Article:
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Wooly buggers and gold ribbed hares ear.

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Wooly buggers....I prefer the Golden Retriever variety.


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Griffith's Gnat, or cinnamon ant- size 22-26 is at the top of my list, but then again I'm kind of a "dry fly come hell or high water" guy who thinks anything bigger than a #20 ain't fair. grin

If you turned me upside down and shook me, a few nostalgic #20 Royal Wulffs would probably fall out of my pockets too. I still like them for prospecting new water.


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Wow, 20"s!!!!! Don't think I have a fly smaller than a 14!!!


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Originally Posted by pal
Originally Posted by seal_billy
...Bluegills will eat a yellahammer when nothing else works anything.


Fixed it.


False. Pressured fish in clear water can be as finicky as a wild trout. Nip and run is the best you can get out of them when they are like that unless you use live bait. Where you live might be different but in the south we take sunfishing serious and thus they get spooky and finicky quick when they are fished hard.


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Originally Posted by WyoCoyoteHunter
Wow, 20"s!!!!! Don't think I have a fly smaller than a 14!!!


You don't need any. I certainly didn't until I moved east. Fishing some of the limestone rivers up in PA has been an education and I've been a poor student. grin

On the good side, some of those clear shallow rivers have great scenery and yield some great fish.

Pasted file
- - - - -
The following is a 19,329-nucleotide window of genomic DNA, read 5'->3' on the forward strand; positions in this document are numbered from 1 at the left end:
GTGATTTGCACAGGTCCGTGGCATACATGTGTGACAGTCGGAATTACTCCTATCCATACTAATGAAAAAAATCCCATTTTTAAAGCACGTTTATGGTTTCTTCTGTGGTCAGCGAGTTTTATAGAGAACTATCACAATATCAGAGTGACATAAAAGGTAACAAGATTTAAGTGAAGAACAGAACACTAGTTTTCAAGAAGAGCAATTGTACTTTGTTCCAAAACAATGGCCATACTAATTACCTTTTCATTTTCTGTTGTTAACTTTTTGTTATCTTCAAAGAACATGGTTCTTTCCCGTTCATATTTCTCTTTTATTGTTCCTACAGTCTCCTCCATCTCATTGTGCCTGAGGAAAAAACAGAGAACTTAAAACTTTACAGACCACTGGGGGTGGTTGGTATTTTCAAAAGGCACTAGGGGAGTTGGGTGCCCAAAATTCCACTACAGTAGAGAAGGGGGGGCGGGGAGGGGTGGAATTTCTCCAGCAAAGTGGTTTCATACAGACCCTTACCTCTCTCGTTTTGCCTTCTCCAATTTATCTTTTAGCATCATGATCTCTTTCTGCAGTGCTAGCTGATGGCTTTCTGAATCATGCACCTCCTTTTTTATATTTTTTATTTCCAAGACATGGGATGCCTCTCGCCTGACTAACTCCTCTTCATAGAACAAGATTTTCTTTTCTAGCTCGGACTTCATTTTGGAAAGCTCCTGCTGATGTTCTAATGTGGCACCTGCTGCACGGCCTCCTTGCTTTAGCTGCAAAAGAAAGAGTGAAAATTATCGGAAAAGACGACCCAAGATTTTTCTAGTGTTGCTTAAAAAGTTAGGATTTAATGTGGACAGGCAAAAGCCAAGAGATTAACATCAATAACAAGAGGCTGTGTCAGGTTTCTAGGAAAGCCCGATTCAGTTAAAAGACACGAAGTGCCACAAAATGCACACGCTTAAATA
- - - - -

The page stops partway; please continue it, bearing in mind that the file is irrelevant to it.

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No one loved to fish more than my kid brother. One day he was fishing from the rowboat and ran out of bait. He started catching bluegills on a waterlogged piece of cardboard he found in the bottom of the boat.


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Irresistible for a Dry fly in fast pocket water
Parachute adams in slower pools

Hares Ear or Pheasant Tail for nymphing

I keep Size 14-16-18 in my vest.

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Originally Posted by WyoCoyoteHunter
Wow, 20"s!!!!! Don't think I have a fly smaller than a 14!!!


Like Pugs said, the trout in the Penna and Maryland spring creeks that I have haunted for the last 30 years would laugh you off the water if you tossed them a #12 dry fly. grin Funnily though, regular sized streamers, nymphs, emergers, etc. can produce- especially for big browns. When it comes to dry flies in the meniscus you'd best be fishing pretty fine.


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Quote
waterlogged piece of cardboard he found in the bottom of the boat


On calm Yellowstone water fish can be especially tough and matching the hatch might require 3 changes in 45 minutes. Add some chop to the surface and near anything works.

Up at Fishing Bridge, however, I've watched those same cuts come up and suck down cigarette butts.


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I spent a couple alcohol infused evenings chatting with Ernie Schweibert (he dearly loved his scotch) and naturally the topic of hatch matching came up. After going back and forth on the subject he admitted that if he were stranded with just a rod and a couple of small Royal Wulffs he would merrily set about catching fish. And then Jim Bashline walked in and things went downhill from there...

(Seven Springs Resort, winter, 1991, Fly Tying Symposium)


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The Ginger Quill was always the go to fly for me on the Stillwater and Yellowstone rivers where I grew up. A Gray Hackle Yellow wasn't too shabby either.

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Originally Posted by WyoCoyoteHunter
Wow, 20"s!!!!! Don't think I have a fly smaller than a 14!!!


Nothing like small flies, 7X tippet and a 3 weight rod...